No Rest in Budapest
Budapest Travel Blog› entry 4 of 6 › view all entries
Beginning with the Celts in the 3rd century BC,
The ubiquitous Romans had done their time; roughed out the infrastructure, laid some roads, improved the baths. . . then, overspent and undermanned they went home. Leaving the place to Atilla who pulled in from the inhospitable Ural Steppes and sent word home that there was animals aplenty, fertile flat land and fresh water for sustenance with currents for travel. Well, nothing succeeds quite like success and along with a good copywriter ��" his pitch enticed the seven tribes of Magyars to ‘come on down’.
From then until our time now,
Over the early centuries, the building of Buda linked the broken ring of kings. Arpad to Bela to Mattius to Louis and on... Fortification walls shored the banks of the
1514 ��" 1526 Death and taxes:
It was a beleaguered and grossly over taxed peasant class that, once armed by their oppressors to mount a crusade turned and thwarted the country’s internal defense tactics and thus ‘opened the door’ to the invading Ottoman Turks.
Beginning 150 years of the Hapsburg’s changing of the guard.
High days of the Empire
Franz Joseph of
It was his attempt to make amends that built the beauty of this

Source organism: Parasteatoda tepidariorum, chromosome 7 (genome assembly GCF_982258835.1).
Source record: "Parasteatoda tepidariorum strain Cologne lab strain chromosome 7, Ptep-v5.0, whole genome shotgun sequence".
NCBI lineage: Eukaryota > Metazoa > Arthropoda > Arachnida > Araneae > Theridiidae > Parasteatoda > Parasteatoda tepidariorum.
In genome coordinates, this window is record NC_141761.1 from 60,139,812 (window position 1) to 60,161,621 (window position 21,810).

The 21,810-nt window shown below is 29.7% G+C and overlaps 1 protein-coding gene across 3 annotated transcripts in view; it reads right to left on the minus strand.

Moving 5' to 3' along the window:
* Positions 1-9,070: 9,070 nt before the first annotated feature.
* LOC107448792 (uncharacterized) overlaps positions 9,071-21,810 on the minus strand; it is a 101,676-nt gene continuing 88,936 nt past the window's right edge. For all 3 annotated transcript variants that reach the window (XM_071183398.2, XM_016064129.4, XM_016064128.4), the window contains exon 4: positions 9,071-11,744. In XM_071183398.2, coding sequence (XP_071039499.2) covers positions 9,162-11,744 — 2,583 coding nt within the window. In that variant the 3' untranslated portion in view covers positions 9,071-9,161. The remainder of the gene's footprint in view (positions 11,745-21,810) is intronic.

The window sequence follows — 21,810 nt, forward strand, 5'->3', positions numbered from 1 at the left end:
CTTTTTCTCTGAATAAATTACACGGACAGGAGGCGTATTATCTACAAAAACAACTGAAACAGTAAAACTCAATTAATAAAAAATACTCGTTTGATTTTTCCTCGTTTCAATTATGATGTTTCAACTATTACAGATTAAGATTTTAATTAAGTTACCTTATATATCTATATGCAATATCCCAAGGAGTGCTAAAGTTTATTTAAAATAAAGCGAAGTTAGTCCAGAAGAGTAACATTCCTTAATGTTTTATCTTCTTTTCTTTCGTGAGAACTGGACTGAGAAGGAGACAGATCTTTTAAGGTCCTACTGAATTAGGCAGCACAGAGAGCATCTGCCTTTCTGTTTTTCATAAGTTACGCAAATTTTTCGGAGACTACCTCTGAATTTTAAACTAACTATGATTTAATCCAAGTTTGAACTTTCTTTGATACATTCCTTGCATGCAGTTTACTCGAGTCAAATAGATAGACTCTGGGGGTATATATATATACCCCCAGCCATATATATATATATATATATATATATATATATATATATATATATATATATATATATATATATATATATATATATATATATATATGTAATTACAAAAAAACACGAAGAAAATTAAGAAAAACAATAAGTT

French design, Baroque, art nouveau and art deco.
Float down the river, climb to the castle or stroll across Hero’s Square, you will not escape the faces of Hungary’s history. From every strong stone-carved face you will ‘hear’ their stories of triumph and despair, valor and treachery, sacrifice but never total surrender of their spirit.
Budapest’s multi-storied history lays open to all in architectural monuments, palatial homes, mineral spa bathing palaces and more. All are richly decorated with sculptures, frescos, acres of gold leaf and the magnificent gsolnay tiles.
For three days, we photographed these sites, we walked until our feet could move no more and took our rest in any of the always nearby pastry shops.
A few words from Maureen about the hotel:
I’ve come to expect the beautiful facades of the Four Seasons and the open smiles of the greeting doormen. But nothing prepared me for what lay behind the door ��" I nearly fell over. While my aunt walked ahead I drifted behind to see the rot iron gates leading into the entranceway that caught my breath, first to sheer size. Above me, were beautiful skylights, below was intricate tiling and all around were artful flower arrangements and gigantic sculptures.
We went up to our room and were greatly surprised to have one of the best views in the hotel, only exceeded by the royal suites (which we would have the chance to see later). Right out our balcony lay the Danube, the Chain Bridge, the Buda Palace, St. Mattius and the rest of the Buda skyline. Now, for Cathy to get the “right sunlight” (which often occurs around dawn, I have learned), I could stay in bed and see it all in my pajamas.
Our last evening, which came too quickly, was spent in a cute café that Sherryn, the Director of Marketing, took us to for a Hungarian food experience. The food was good (especially the lecso ��" must learn the recipe to make with Dad), but the company and fascinating stories made the evening unforgettable.